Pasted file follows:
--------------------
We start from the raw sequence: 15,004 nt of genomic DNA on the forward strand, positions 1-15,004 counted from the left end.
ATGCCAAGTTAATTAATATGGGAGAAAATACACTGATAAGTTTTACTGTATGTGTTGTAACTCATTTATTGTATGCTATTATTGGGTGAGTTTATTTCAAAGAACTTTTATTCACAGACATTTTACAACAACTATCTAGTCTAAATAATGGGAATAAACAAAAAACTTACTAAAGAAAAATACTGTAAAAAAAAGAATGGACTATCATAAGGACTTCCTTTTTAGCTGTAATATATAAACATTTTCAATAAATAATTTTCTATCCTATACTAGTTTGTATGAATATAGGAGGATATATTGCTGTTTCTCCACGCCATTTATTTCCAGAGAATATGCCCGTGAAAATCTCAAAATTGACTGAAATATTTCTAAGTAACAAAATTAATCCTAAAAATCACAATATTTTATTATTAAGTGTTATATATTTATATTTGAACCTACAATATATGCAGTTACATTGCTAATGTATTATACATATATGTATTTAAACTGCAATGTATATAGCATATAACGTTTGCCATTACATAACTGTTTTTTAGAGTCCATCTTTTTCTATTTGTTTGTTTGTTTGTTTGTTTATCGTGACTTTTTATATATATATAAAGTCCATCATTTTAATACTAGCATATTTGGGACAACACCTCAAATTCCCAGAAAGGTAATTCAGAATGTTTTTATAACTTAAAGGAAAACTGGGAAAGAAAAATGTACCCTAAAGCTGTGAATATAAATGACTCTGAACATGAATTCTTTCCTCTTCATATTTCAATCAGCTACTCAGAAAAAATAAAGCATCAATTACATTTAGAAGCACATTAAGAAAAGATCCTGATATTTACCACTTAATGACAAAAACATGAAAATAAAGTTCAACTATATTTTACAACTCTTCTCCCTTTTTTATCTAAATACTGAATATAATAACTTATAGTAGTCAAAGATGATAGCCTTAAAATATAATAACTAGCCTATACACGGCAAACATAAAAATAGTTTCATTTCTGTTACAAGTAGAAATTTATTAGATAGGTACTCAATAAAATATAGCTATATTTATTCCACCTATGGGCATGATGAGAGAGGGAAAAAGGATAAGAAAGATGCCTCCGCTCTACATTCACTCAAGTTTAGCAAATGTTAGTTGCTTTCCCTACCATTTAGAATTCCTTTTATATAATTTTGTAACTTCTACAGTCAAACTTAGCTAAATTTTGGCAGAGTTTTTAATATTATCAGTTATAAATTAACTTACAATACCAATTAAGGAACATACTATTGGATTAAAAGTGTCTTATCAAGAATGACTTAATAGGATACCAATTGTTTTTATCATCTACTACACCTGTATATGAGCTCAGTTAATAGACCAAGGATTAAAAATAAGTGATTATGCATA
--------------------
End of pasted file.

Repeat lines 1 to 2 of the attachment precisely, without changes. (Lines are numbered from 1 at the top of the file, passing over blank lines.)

We start from the raw sequence: 15,004 nt of genomic DNA on the forward strand, positions 1-15,004 counted from the left end.
ATGCCAAGTTAATTAATATGGGAGAAAATACACTGATAAGTTTTACTGTATGTGTTGTAACTCATTTATTGTATGCTATTATTGGGTGAGTTTATTTCAAAGAACTTTTATTCACAGACATTTTACAACAACTATCTAGTCTAAATAATGGGAATAAACAAAAAACTTACTAAAGAAAAATACTGTAAAAAAAAGAATGGACTATCATAAGGACTTCCTTTTTAGCTGTAATATATAAACATTTTCAATAAATAATTTTCTATCCTATACTAGTTTGTATGAATATAGGAGGATATATTGCTGTTTCTCCACGCCATTTATTTCCAGAGAATATGCCCGTGAAAATCTCAAAATTGACTGAAATATTTCTAAGTAACAAAATTAATCCTAAAAATCACAATATTTTATTATTAAGTGTTATATATTTATATTTGAACCTACAATATATGCAGTTACATTGCTAATGTATTATACATATATGTATTTAAACTGCAATGTATATAGCATATAACGTTTGCCATTACATAACTGTTTTTTAGAGTCCATCTTTTTCTATTTGTTTGTTTGTTTGTTTGTTTATCGTGACTTTTTATATATATATAAAGTCCATCATTTTAATACTAGCATATTTGGGACAACACCTCAAATTCCCAGAAAGGTAATTCAGAATGTTTTTATAACTTAAAGGAAAACTGGGAAAGAAAAATGTACCCTAAAGCTGTGAATATAAATGACTCTGAACATGAATTCTTTCCTCTTCATATTTCAATCAGCTACTCAGAAAAAATAAAGCATCAATTACATTTAGAAGCACATTAAGAAAAGATCCTGATATTTACCACTTAATGACAAAAACATGAAAATAAAGTTCAACTATATTTTACAACTCTTCTCCCTTTTTTATCTAAATACTGAATATAATAACTTATAGTAGTCAAAGATGATAGCCTTAAAATATAATAACTAGCCTATACACGGCAAACATAAAAATAGTTTCATTTCTGTTACAAGTAGAAATTTATTAGATAGGTACTCAATAAAATATAGCTATATTTATTCCACCTATGGGCATGATGAGAGAGGGAAAAAGGATAAGAAAGATGCCTCCGCTCTACATTCACTCAAGTTTAGCAAATGTTAGTTGCTTTCCCTACCATTTAGAATTCCTTTTATATAATTTTGTAACTTCTACAGTCAAACTTAGCTAAATTTTGGCAGAGTTTTTAATATTATCAGTTATAAATTAACTTACAATACCAATTAAGGAACATACTATTGGATTAAAAGTGTCTTATCAAGAATGACTTAATAGGATACCAATTGTTTTTATCATCTACTACACCTGTATATGAGCTCAGTTAATAGACCAAGGATTAAAAATAAGTGATTATGCATA